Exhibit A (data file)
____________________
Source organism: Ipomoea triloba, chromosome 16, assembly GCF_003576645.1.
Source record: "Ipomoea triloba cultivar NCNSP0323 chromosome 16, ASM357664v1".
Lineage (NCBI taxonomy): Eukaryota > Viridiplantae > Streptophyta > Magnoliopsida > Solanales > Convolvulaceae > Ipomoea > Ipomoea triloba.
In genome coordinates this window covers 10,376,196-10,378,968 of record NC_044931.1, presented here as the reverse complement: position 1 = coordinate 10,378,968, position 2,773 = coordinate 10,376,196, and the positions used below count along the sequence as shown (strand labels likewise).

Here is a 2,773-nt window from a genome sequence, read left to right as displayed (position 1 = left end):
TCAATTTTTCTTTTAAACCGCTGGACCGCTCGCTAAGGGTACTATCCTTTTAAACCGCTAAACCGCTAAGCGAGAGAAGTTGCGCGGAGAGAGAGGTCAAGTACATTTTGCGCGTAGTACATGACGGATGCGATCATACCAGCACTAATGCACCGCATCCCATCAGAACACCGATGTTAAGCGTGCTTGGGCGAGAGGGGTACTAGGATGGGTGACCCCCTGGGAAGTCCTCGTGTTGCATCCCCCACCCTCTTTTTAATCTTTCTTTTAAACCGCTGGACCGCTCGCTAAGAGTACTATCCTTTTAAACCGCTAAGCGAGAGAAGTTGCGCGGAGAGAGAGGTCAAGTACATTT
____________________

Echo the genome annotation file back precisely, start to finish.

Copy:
Source organism: Ipomoea triloba, chromosome 16, assembly GCF_003576645.1.
Source record: "Ipomoea triloba cultivar NCNSP0323 chromosome 16, ASM357664v1".
Lineage (NCBI taxonomy): Eukaryota > Viridiplantae > Streptophyta > Magnoliopsida > Solanales > Convolvulaceae > Ipomoea > Ipomoea triloba.
In genome coordinates this window covers 10,376,196-10,378,968 of record NC_044931.1, presented here as the reverse complement: position 1 = coordinate 10,378,968, position 2,773 = coordinate 10,376,196, and the positions used below count along the sequence as shown (strand labels likewise).

Here is a 2,773-nt window from a genome sequence, read left to right as displayed (position 1 = left end):
TCAATTTTTCTTTTAAACCGCTGGACCGCTCGCTAAGGGTACTATCCTTTTAAACCGCTAAACCGCTAAGCGAGAGAAGTTGCGCGGAGAGAGAGGTCAAGTACATTTTGCGCGTAGTACATGACGGATGCGATCATACCAGCACTAATGCACCGCATCCCATCAGAACACCGATGTTAAGCGTGCTTGGGCGAGAGGGGTACTAGGATGGGTGACCCCCTGGGAAGTCCTCGTGTTGCATCCCCCACCCTCTTTTTAATCTTTCTTTTAAACCGCTGGACCGCTCGCTAAGAGTACTATCCTTTTAAACCGCTAAGCGAGAGAAGTTGCGCGGAGAGAGAGGTCAAGTACATTT